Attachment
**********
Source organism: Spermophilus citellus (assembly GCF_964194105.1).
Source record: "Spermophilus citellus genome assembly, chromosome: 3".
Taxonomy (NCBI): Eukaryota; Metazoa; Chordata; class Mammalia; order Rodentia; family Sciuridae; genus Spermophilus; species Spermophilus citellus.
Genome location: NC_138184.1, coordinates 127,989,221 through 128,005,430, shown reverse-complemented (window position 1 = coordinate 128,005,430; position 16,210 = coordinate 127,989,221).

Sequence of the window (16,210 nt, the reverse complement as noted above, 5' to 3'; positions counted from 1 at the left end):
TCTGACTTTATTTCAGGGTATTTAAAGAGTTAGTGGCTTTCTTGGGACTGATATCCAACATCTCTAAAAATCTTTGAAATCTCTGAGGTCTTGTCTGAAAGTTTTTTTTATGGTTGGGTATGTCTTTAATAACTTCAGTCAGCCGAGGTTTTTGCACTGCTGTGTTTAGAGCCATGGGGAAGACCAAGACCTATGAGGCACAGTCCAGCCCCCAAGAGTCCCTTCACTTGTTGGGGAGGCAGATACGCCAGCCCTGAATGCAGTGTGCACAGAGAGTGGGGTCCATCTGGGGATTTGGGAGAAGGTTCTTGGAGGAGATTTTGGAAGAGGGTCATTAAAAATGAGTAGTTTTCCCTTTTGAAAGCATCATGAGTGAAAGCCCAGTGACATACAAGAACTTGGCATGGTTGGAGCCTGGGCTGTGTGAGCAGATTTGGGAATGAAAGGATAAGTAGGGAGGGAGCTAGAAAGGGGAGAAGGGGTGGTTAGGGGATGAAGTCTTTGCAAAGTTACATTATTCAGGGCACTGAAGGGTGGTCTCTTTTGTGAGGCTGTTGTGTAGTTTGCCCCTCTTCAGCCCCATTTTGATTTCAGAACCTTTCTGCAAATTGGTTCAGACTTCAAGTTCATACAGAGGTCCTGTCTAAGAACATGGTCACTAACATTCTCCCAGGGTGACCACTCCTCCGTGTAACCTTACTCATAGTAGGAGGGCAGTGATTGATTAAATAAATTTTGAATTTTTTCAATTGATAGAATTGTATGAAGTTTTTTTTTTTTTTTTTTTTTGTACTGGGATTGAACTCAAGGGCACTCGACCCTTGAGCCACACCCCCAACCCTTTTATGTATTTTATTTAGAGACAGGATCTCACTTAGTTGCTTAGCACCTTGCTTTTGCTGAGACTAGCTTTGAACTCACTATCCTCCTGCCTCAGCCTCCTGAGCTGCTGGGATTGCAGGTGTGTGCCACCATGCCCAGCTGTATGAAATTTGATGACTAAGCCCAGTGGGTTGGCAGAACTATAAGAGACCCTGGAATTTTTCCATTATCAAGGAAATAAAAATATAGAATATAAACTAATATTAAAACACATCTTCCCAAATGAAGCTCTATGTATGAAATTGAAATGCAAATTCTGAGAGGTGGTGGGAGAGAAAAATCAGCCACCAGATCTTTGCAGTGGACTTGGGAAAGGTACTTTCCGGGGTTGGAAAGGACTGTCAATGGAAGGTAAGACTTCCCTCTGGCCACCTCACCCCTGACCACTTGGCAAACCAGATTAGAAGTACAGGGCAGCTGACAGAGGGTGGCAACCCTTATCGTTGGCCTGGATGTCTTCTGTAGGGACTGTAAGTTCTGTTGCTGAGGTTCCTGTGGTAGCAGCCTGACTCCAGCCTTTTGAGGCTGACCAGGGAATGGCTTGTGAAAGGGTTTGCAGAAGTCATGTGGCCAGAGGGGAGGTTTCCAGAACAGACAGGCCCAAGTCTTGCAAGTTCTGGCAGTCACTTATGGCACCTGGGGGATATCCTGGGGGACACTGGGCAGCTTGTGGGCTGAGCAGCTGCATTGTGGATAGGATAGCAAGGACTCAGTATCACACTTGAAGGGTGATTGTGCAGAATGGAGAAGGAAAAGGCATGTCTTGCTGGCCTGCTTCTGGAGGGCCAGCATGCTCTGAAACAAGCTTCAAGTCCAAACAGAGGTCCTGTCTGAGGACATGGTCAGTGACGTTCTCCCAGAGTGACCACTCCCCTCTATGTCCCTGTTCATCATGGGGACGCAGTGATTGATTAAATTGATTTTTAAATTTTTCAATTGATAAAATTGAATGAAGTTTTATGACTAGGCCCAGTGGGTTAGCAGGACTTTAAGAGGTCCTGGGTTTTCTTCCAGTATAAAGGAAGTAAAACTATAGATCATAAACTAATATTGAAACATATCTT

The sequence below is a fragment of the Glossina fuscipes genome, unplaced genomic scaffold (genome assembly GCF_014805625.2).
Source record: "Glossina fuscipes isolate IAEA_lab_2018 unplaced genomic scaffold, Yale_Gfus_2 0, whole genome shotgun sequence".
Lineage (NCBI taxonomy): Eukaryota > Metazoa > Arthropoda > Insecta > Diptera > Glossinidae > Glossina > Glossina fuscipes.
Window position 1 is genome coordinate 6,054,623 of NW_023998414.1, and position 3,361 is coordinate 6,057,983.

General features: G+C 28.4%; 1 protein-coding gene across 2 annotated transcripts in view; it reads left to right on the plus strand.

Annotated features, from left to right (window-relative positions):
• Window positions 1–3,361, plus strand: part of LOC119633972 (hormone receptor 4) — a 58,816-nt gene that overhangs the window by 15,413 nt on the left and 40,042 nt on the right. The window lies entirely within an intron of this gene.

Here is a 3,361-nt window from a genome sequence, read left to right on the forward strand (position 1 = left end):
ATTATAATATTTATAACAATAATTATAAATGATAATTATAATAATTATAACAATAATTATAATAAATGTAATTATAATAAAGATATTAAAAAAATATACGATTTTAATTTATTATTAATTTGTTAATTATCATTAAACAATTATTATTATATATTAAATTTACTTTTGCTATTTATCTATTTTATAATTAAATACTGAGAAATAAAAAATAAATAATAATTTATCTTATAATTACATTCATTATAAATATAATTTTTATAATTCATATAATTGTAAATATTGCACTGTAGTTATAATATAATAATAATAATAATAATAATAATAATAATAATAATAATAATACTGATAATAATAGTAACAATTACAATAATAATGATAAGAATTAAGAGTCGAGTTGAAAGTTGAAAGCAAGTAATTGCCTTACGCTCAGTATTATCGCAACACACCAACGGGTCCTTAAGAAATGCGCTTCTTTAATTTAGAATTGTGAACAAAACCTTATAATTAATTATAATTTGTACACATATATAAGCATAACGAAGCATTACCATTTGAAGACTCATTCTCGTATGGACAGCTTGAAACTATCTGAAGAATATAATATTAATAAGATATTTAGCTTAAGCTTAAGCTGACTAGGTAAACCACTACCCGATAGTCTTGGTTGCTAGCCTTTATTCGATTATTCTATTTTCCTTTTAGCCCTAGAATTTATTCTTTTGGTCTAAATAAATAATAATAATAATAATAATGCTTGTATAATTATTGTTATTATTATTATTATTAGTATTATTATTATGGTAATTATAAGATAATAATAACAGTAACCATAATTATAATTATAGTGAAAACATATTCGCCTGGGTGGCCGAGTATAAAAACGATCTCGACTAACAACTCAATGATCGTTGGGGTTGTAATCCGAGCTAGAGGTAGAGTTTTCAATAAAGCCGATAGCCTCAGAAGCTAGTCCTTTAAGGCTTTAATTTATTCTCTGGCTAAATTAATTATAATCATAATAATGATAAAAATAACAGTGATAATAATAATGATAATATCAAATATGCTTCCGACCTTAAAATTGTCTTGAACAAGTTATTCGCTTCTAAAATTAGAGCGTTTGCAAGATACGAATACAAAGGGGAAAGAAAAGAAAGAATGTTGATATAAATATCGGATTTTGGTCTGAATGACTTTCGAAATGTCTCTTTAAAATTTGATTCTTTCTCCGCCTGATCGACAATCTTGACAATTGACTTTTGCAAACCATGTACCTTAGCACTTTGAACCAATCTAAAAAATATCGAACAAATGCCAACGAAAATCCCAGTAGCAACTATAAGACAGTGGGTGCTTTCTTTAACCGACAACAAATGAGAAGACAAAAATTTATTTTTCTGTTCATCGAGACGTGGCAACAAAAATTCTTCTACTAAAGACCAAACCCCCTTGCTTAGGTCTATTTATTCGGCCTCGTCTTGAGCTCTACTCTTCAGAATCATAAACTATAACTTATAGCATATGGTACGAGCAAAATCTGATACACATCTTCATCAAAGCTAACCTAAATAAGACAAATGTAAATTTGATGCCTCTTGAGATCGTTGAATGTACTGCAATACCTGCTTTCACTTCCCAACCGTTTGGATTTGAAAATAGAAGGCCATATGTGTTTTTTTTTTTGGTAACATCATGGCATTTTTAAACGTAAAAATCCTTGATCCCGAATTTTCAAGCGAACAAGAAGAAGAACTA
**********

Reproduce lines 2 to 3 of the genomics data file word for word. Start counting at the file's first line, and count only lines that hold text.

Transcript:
Source record: "Spermophilus citellus genome assembly, chromosome: 3".
Taxonomy (NCBI): Eukaryota; Metazoa; Chordata; class Mammalia; order Rodentia; family Sciuridae; genus Spermophilus; species Spermophilus citellus.